The 2030 Agenda and other existing multilateral frameworks, norms, and mechanisms provide humanity with a blueprint to solve a myriad of issues plaguing societies worldwide.
To address today’s geopolitical conflicts, the climate emergency, migration crises, and financial uncertainty, we must build effective and accountable institutions at all levels that support multilateral efforts for peace.
By Giovanni Bruna, Program Manager, SDSN
Achieving long-standing peace is imperative for the world’s prosperity. Yet today, as we commemorate the International Day of Living Together in Peace, it remains elusive. Maintaining peaceful societies remains a complex challenge, which at its foundation requires accepting individual differences and being able to recognize, respect, and appreciate others. The pursuit of peace is at the core of the UN’s mission and part of the 2030 Agenda for Sustainable Development, with SDG 16 aiming to “promote peaceful, just, and inclusive societies for sustainable development.”
For nearly eight decades, the UN has worked toward advancing multilateralism to overcome differences and global challenges. The International Day of Living Together in Peace aims to “regularly mobilize the efforts of the international community to promote peace, tolerance, inclusion, understanding, and solidarity, as well as uphold the desire to live and act together, united in differences and diversity, in order to build a sustainable world of peace, solidarity and harmony.” Today this ambitious and essential objective is more important than ever.
With a quarter of the global population living in conflict-affected countries, governments, civil society, and communities need to work together to resolve disputes. The UN Sustainable Development Solutions Network (SDSN) mobilizes global scientific and technological expertise to promote practical solutions to implement the 17 SDGs and actively supports multilateral efforts that promote peace and accelerate progress on SDG 16. The SDSN is playing several key roles that peer organizations and other stakeholders should also engage in to further the goal of global peace.
International non-profit organizations have a powerful role to play as conveners in support of strengthening multilateralism. For example, the SDSN coordinated The Lancet COVID-19 Commission, which launched in mid-2020 to assist governments, civil society, and UN institutions in responding effectively to the pandemic. Convening world-renowned experts across a number of disciplines, including epidemiology, humanitarian relief, global health diplomacy, and economics, the Commission’s final report calls “for actions to strengthen multilateralism, alongside actions to strengthen national health systems and preparedness plans to defend against future global health threats and achieve sustainable development.” As the foundation for peace, multilateralism can help reduce the likelihood of global shocks, as well as improve the international community’s resilience, including to future pandemics.
The international research community can also strengthen peacebuilding efforts through rigorous research on conflict and peace. Further research is also needed to look at how we measure concepts, such as peace and well-being, as these factors have important implications for decision making and public policies. To this end, the World Happiness Report, an annual survey and analysis on happiness and well-being as indicators of social and economic development, demonstrates that greater numbers of people are judging and measuring the success of their countries against the welfare of their citizens.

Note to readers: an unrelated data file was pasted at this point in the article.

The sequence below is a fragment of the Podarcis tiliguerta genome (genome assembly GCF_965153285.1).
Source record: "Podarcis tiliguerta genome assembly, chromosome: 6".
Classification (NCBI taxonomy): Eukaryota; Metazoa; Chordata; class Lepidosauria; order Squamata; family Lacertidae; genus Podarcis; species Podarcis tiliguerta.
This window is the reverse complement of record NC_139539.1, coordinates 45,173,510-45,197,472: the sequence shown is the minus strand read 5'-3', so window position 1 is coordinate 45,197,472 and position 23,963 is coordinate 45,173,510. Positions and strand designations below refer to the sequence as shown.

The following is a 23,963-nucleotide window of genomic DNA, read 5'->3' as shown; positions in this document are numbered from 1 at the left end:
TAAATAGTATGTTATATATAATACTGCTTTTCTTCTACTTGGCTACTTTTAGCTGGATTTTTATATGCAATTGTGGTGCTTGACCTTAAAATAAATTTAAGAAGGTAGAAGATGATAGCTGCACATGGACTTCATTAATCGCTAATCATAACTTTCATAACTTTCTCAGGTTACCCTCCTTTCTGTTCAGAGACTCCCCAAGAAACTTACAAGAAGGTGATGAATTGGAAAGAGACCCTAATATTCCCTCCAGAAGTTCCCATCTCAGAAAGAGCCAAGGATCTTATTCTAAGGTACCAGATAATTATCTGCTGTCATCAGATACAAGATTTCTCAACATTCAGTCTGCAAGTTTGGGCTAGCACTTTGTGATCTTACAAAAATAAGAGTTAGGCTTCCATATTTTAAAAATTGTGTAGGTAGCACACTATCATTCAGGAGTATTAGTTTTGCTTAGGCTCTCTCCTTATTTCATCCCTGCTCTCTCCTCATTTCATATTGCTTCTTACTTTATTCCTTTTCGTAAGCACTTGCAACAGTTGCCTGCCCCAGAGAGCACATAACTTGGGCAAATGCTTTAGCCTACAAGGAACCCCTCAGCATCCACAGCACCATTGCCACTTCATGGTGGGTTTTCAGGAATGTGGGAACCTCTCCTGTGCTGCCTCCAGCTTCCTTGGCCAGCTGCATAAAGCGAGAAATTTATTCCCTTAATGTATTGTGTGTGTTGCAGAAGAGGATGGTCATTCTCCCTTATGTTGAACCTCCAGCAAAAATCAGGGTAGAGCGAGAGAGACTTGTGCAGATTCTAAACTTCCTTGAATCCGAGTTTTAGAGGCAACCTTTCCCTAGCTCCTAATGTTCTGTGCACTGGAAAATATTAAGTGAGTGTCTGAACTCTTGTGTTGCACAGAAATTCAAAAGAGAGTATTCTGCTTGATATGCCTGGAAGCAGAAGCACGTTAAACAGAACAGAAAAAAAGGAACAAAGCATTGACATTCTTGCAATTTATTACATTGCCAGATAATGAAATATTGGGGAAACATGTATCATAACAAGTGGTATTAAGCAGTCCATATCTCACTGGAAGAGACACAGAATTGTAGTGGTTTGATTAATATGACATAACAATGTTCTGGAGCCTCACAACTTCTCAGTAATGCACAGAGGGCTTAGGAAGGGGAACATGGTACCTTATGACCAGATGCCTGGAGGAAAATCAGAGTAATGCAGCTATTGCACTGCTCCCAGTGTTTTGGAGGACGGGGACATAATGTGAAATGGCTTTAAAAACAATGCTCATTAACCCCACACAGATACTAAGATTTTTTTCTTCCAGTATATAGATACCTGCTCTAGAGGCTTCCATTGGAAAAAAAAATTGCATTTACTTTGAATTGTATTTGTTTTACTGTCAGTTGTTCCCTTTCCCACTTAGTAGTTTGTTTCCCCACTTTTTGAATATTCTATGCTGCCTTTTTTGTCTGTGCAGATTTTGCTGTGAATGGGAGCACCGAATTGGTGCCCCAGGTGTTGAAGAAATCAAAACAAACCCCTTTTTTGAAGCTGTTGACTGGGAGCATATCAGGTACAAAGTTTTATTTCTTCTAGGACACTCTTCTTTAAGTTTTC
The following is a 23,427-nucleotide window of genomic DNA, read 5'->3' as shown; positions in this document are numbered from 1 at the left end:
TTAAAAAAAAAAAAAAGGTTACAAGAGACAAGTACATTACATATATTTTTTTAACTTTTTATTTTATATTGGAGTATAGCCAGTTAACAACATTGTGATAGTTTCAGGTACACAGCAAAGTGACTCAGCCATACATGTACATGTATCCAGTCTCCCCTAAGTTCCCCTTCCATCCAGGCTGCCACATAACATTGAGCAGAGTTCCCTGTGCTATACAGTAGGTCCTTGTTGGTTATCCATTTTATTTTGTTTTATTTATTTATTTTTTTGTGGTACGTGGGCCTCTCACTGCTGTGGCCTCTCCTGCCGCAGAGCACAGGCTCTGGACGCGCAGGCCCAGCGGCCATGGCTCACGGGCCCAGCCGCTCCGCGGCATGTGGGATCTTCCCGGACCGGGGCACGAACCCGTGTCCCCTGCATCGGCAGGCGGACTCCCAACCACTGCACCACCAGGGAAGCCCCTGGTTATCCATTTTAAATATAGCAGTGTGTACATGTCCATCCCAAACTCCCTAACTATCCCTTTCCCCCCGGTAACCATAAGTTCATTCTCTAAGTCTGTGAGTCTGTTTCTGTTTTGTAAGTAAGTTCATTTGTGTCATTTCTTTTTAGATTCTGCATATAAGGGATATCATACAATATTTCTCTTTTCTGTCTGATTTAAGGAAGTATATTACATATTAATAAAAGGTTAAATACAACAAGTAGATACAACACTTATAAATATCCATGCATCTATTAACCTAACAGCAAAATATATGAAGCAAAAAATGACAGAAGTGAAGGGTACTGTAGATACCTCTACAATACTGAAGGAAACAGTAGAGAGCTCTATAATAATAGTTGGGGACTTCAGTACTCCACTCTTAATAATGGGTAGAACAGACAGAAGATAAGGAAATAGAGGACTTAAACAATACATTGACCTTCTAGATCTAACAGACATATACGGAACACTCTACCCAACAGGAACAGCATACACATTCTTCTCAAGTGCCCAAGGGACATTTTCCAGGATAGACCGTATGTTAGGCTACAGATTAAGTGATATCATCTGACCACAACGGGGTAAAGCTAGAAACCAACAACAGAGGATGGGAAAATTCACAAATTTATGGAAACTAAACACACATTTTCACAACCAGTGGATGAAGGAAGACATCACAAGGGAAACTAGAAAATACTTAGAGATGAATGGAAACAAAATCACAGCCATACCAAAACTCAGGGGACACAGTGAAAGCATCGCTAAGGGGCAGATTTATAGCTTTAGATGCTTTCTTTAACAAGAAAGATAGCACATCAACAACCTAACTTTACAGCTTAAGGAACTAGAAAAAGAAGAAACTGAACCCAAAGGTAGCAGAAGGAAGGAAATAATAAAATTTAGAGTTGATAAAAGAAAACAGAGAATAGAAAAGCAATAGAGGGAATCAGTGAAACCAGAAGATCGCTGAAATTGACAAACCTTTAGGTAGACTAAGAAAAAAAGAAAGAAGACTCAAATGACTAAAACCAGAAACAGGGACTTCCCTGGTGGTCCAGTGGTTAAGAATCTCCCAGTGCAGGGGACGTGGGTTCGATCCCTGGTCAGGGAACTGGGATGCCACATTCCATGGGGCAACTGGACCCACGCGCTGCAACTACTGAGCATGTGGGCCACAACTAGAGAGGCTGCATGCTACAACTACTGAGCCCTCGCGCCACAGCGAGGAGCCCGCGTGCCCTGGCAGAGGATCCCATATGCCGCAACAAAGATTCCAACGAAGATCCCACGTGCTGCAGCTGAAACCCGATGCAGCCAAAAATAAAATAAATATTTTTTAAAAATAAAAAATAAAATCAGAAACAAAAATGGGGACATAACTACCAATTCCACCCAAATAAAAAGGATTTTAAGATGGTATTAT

Access to education is also critical to achieving peace and effective democracy. It is a potent tool for shaping individuals’ minds, viewpoints, and skill sets, and has the power to galvanize political movements in support of conflict-free, just, and inclusive societies. Yet, far too many people lack access to quality education, and many people never pursue lifelong learning opportunities due to constraints of time, cost, and availability. A UN Educational, Scientific and Cultural Organization (UNESCO) report estimates that 244 million children and youth between the ages of 6 and 18 were still missing out on school in 2021. The SDG Academy is one example of how we can close this gap. The Academy creates and curates free and open educational resources on sustainable development, including courses related to issues of peace and justice, such as Ethics in Action, Human Rights, Human Wrongs, Laudato Si’: On Care for Our Common Home, and Environmental Security and Sustaining Peace. The knowledge presented in these courses encourages students to think differently about peace and justice and offers practical ways to support strong institutions and greater equality in our everyday lives.
The 2030 Agenda and other existing multilateral frameworks, norms, and mechanisms provide humanity with a blueprint to solve a myriad of issues plaguing societies worldwide. To address today’s geopolitical conflicts, the climate emergency, migration crises, and financial uncertainty, we must build effective and accountable institutions at all levels that support multilateral efforts for peace. Nelson Mandela, who devoted his life to the service of humanity and became one of the most recognized peacemakers of our time, once said: “Peace is not just the absence of conflict; peace is the creation of an environment where all can flourish, regardless of race, color, creed, religion, gender, class, caste, or any other social markers of difference.” In this regard, the thematic priorities and strategic goals of international organizations and partner stakeholders should continue to prioritize equity and human dignity – two universal values that are central to achieving the peaceful, inclusive, and sustainable future that humanity and the planet deserve.